Today, I became an even bigger fan than I already was. Campbell/Uni-Kitty, you are a star.

I will always be cheering you on.

#autism #girlswithautism #autismmom”

Stephanie Hanrahan

North Texas Giving Day is tomorrow, and we ask you to consider what Dallas Children’s Theater means to your family and the community as a whole. Each donation makes an incredible difference and means the world to us!

Early giving is open now, so you can visit our page anytime to make your donation!
Photos courtesy of Stephanie Hanrahan

Inspiring Future Generations with Art and Representation

The magic of live theater is even more inspiring when we see ourselves onstage…and for actors, the experience goes both ways.

Actor Monalisa Amidar shares her experience on the DCT stage!

“Today on THE LION, THE WITCH, & THE WARDROBE’s opening day, we had over 300 second graders from 3 different Dallas ISD schools. Growing up in the Philippines, I didn’t have access to community theater, much less, professional theater. I later learned as an adult that, while it’s a tad more accessible now, theater arts as a recreational/leisurely activity in the Philippines is, to put it simply, something reserved mostly for the elites & those with existing connection to the arts. Back then in Manila, I first did what I didn’t know was theater-streetside-ha!-storytelling-in alleyways, on the sidewalks, on our neighbors’ front steps with my fellow street urchin friends lol…Dancing & creating & sharing stories were my fave pastimes.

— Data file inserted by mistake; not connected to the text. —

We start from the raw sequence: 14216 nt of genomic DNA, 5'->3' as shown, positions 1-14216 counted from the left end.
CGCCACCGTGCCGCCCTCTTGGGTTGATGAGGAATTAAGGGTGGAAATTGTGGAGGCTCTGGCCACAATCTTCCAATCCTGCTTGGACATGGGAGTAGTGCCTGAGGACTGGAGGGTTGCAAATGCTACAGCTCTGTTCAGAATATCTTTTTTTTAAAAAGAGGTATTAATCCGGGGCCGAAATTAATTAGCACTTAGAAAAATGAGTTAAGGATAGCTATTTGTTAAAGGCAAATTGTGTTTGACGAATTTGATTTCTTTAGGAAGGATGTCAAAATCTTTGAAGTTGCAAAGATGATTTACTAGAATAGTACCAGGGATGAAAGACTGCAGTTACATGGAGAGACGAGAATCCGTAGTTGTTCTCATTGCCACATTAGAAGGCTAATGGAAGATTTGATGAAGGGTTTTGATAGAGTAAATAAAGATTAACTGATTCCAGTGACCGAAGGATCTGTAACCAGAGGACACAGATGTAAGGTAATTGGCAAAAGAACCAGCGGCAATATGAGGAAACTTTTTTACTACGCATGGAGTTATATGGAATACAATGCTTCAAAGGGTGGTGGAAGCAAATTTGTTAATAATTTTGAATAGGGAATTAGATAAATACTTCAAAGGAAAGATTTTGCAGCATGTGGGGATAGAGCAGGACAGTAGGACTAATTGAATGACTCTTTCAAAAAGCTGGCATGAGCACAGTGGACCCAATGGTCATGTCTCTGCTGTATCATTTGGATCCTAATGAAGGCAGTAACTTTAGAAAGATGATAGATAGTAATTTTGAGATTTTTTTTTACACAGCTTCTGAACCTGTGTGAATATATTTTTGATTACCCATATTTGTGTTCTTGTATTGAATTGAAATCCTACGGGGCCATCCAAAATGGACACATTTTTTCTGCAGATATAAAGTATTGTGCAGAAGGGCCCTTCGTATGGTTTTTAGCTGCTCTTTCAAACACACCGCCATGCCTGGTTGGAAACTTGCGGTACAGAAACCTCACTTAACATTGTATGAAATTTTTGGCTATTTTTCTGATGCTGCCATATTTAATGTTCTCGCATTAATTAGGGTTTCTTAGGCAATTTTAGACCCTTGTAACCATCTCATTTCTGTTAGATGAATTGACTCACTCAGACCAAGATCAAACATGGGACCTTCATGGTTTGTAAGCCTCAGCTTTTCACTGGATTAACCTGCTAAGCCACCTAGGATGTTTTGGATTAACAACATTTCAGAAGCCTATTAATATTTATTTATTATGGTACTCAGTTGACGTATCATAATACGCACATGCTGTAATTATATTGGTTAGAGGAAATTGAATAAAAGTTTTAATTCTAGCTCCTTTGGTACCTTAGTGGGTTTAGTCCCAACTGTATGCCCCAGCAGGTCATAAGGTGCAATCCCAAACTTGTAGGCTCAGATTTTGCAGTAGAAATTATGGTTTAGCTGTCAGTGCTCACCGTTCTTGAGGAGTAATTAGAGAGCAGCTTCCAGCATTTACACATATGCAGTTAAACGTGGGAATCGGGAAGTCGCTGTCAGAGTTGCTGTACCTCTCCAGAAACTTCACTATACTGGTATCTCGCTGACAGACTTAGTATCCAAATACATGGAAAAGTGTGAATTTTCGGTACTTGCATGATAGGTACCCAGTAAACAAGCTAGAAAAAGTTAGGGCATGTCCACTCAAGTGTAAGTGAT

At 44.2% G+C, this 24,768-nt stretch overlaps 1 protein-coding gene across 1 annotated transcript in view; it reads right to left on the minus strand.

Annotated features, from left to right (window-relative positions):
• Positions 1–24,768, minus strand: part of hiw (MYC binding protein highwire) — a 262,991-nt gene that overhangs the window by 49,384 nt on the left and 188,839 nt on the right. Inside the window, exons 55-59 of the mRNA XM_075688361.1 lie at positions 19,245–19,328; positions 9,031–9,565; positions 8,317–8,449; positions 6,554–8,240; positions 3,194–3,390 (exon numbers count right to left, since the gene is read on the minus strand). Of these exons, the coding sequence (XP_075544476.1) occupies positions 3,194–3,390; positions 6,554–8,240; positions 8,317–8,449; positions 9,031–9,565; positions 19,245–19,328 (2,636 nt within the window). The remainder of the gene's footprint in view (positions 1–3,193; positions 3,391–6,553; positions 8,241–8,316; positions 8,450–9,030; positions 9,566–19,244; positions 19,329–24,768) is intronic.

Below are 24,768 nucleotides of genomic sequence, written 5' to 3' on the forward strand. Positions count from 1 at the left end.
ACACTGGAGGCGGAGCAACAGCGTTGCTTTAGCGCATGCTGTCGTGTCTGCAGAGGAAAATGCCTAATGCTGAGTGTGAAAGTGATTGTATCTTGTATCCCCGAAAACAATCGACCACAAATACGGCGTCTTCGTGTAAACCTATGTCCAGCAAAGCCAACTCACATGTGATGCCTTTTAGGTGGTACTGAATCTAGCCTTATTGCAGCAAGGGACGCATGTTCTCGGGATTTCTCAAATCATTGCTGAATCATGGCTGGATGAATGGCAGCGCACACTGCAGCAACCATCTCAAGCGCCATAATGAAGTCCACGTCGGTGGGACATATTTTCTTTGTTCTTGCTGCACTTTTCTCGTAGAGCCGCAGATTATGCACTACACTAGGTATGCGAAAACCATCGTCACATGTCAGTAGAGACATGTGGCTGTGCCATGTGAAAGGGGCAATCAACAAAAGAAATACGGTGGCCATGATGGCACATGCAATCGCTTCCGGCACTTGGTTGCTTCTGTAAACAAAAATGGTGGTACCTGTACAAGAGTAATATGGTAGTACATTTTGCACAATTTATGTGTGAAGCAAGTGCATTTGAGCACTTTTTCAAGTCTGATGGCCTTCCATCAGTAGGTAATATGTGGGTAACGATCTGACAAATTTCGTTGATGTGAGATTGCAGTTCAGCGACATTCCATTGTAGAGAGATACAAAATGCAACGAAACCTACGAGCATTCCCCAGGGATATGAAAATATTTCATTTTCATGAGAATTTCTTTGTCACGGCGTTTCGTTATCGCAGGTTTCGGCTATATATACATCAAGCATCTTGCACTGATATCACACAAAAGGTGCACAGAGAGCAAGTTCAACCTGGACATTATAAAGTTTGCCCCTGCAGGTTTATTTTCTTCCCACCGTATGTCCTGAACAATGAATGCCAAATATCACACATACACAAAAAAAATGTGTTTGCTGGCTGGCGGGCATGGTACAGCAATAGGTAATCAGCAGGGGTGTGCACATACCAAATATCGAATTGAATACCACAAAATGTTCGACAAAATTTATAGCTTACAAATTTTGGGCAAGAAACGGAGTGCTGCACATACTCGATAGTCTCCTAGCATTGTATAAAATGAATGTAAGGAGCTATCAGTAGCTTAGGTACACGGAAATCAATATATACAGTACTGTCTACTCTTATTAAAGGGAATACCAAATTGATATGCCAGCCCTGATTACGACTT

It’s not lost on me that this morning when I looked out & waved back at hundreds of wide-eyed 7-8 yr. old guests, at least half were glowing black & brown faces. It was their first ever class field trip & I’ll never forget & take for granted their enthusiasm & wonder & glee AT. EVERY. SINGLE. THING. They were cheering, gasping, chattering, clapping, reacting, living! For at least one child of immigrants, it was the best day of their life & I got to be part of making that happen. I can’t wait to do it again tomorrow.”

– Monalisa Amidar (pictured center with serving tray)